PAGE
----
We’ve all been there (and perhaps you’re there now)—the winter doldrums, those periods of stagnation and dullness that sweep over us during the colder months. And for the gardener, who is longing for those spring days when the morning suns breaks into the garden and kisses each new leaf and bud, winter can be an especially depressing season. What are we to do?! Well, winter isn’t going away, but we can adjust our perspective on the coldest of seasons by thinking about what’s available for us in the winter garden.
One plant that can help reinvigorate our winter gardens is Winter Daphne, or Daphne odora. Known for its sweet fragrance, as its name reveals, Winter Daphne is an evergreen shrub that bears clusters of rosy-purple star-shaped flowers with a whitish center in late winter. An especially striking variety of Winter Daphne is Daphne odora ‘Aureo-marginata,’ or Variegated Winter Daphne, for zones 7–9. Its name says it all: aureo means “golden” and marginata means “border” or “edge.” In other words, the gold-colored variegation of this variety appears along the edges of its leaves, giving the plant its memorable appearance. Because of its distinct look and incredible aroma, Winter Daphne often works well as a specimen plant near a walkway, porch, or deck, where you and your guests can enjoy it. Winter Daphne grows slowly at a rate of 2-3 in. per year to mature at 3-4 ft. tall and wide.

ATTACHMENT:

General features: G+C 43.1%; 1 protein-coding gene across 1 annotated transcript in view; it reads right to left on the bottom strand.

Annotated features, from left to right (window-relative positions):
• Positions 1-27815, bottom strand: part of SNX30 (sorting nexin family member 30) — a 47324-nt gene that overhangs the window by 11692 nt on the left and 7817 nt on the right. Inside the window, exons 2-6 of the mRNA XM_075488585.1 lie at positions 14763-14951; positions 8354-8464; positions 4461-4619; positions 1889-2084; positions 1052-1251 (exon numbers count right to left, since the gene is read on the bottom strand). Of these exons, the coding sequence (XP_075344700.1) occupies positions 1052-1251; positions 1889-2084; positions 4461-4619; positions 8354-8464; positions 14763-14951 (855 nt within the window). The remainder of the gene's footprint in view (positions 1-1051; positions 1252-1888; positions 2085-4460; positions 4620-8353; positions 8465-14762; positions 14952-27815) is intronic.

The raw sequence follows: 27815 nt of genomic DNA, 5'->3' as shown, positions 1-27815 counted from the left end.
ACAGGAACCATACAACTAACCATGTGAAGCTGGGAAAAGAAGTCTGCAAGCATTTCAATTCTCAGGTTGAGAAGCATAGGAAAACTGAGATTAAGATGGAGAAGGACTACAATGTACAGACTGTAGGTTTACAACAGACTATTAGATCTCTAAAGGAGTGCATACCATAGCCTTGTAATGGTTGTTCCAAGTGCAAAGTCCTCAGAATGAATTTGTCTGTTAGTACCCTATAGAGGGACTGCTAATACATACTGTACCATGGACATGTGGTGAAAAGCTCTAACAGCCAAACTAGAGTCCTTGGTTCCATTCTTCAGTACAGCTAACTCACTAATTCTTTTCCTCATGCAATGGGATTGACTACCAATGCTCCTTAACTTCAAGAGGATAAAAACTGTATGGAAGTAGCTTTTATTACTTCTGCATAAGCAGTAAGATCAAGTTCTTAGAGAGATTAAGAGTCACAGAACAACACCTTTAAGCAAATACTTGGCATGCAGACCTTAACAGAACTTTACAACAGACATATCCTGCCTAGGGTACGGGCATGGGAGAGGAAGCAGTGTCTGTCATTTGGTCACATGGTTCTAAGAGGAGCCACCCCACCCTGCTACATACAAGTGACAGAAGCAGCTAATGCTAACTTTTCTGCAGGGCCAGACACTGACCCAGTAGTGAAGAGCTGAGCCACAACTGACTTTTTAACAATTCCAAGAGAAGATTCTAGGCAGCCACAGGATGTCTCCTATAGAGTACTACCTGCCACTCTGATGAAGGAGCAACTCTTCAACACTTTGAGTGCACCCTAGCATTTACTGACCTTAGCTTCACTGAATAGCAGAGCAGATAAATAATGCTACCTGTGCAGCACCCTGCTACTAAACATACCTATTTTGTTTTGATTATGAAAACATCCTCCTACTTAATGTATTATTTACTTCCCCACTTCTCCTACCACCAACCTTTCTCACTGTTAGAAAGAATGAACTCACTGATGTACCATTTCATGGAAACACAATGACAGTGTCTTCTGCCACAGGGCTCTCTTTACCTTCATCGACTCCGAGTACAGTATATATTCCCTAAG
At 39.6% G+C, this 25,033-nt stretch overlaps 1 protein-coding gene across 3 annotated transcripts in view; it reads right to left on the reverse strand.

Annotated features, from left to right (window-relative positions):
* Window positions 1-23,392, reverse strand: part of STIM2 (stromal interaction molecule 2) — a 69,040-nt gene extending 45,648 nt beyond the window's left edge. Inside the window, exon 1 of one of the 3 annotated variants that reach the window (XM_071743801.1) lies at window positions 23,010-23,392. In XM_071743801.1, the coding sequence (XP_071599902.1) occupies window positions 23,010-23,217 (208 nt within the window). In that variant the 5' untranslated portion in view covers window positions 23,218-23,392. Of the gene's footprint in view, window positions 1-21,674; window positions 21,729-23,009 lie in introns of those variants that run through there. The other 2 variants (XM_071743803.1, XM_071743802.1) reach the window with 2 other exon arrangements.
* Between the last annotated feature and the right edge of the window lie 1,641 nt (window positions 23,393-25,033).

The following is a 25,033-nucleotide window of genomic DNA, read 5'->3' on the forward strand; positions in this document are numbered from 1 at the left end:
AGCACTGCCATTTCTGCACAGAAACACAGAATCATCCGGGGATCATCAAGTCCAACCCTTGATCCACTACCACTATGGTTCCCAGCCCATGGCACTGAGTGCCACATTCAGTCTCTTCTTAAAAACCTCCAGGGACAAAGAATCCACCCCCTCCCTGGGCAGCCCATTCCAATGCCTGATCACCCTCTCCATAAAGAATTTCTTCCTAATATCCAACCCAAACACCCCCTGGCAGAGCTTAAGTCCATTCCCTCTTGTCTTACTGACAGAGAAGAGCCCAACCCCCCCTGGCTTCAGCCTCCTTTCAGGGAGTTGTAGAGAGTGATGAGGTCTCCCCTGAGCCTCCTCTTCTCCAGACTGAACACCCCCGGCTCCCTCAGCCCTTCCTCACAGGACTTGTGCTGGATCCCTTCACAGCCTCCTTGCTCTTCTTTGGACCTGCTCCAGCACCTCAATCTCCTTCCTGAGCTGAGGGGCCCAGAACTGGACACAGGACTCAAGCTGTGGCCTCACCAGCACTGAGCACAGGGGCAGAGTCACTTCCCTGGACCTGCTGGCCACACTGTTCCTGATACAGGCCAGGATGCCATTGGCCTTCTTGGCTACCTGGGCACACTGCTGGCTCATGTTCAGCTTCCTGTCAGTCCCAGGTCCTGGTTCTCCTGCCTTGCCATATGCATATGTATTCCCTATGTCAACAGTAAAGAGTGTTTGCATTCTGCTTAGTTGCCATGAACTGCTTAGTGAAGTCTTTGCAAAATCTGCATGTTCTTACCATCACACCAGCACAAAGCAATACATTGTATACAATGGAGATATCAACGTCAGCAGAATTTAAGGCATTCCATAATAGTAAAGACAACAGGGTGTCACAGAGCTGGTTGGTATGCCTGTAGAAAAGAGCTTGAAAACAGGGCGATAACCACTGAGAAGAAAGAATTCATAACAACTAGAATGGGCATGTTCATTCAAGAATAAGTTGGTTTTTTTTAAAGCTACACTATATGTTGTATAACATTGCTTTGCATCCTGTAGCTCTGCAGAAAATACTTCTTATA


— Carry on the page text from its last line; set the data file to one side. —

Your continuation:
When planting Winter Daphne, be sure to consider several important details. Daphne prefers a location that is part shade to part sun (i.e., that receives a bit of shade from the hottest part of the afternoon summer sun) and that has well-draining soil. Never plant Winter Daphne where the soil stays soggy after rain or watering. Also, never break up or disturb the rootball of a daphne when planting, and fertilize it only with mushroom compost, either as a topdressing or mixed in the planting hole. Finally, give Winter Daphne time to acclimate to its new location; it may take a few years for it to completely adjust to its surroundings and reach its full potential.
So, if you’re deep in the weeds of winter dormancy, brush off those frosty feelings and head over to Lichtenfelt Nursery where you can find winter’s touch of gold—Daphne odora ‘Aureo-marginata.’
~ Michael Pope, Lichtenfelt’s Team Member